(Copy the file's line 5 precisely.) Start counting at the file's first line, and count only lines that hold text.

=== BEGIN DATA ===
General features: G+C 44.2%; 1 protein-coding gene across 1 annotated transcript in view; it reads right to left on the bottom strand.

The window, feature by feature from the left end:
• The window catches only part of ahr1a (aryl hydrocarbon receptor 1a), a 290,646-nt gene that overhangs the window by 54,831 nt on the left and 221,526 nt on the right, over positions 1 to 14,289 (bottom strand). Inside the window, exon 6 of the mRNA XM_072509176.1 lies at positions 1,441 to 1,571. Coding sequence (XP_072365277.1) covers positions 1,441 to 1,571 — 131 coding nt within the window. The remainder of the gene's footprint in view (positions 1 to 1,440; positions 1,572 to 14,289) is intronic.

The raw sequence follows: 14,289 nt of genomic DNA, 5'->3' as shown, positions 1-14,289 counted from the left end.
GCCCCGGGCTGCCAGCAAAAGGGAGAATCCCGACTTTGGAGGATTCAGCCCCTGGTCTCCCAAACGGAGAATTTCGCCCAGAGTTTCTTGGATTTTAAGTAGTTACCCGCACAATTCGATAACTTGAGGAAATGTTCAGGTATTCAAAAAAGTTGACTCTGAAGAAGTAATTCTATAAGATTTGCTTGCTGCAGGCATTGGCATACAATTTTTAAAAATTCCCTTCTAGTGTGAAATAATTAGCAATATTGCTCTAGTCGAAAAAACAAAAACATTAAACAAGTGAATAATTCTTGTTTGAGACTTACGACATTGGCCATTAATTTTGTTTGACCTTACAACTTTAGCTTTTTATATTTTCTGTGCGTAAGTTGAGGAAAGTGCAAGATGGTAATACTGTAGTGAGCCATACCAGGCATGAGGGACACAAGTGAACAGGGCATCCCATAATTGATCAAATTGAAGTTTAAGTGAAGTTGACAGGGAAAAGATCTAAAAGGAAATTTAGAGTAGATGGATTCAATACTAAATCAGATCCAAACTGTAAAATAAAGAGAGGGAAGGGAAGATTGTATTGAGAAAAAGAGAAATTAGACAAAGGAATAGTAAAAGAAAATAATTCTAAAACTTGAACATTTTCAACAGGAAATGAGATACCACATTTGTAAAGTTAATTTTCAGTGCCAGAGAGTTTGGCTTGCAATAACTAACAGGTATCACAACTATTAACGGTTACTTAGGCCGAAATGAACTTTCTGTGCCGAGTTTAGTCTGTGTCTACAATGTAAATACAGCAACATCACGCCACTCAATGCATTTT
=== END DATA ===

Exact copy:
GCCCCGGGCTGCCAGCAAAAGGGAGAATCCCGACTTTGGAGGATTCAGCCCCTGGTCTCCCAAACGGAGAATTTCGCCCAGAGTTTCTTGGATTTTAAGTAGTTACCCGCACAATTCGATAACTTGAGGAAATGTTCAGGTATTCAAAAAAGTTGACTCTGAAGAAGTAATTCTATAAGATTTGCTTGCTGCAGGCATTGGCATACAATTTTTAAAAATTCCCTTCTAGTGTGAAATAATTAGCAATATTGCTCTAGTCGAAAAAACAAAAACATTAAACAAGTGAATAATTCTTGTTTGAGACTTACGACATTGGCCATTAATTTTGTTTGACCTTACAACTTTAGCTTTTTATATTTTCTGTGCGTAAGTTGAGGAAAGTGCAAGATGGTAATACTGTAGTGAGCCATACCAGGCATGAGGGACACAAGTGAACAGGGCATCCCATAATTGATCAAATTGAAGTTTAAGTGAAGTTGACAGGGAAAAGATCTAAAAGGAAATTTAGAGTAGATGGATTCAATACTAAATCAGATCCAAACTGTAAAATAAAGAGAGGGAAGGGAAGATTGTATTGAGAAAAAGAGAAATTAGACAAAGGAATAGTAAAAGAAAATAATTCTAAAACTTGAACATTTTCAACAGGAAATGAGATACCACATTTGTAAAGTTAATTTTCAGTGCCAGAGAGTTTGGCTTGCAATAACTAACAGGTATCACAACTATTAACGGTTACTTAGGCCGAAATGAACTTTCTGTGCCGAGTTTAGTCTGTGTCTACAATGTAAATACAGCAACATCACGCCACTCAATGCATTTT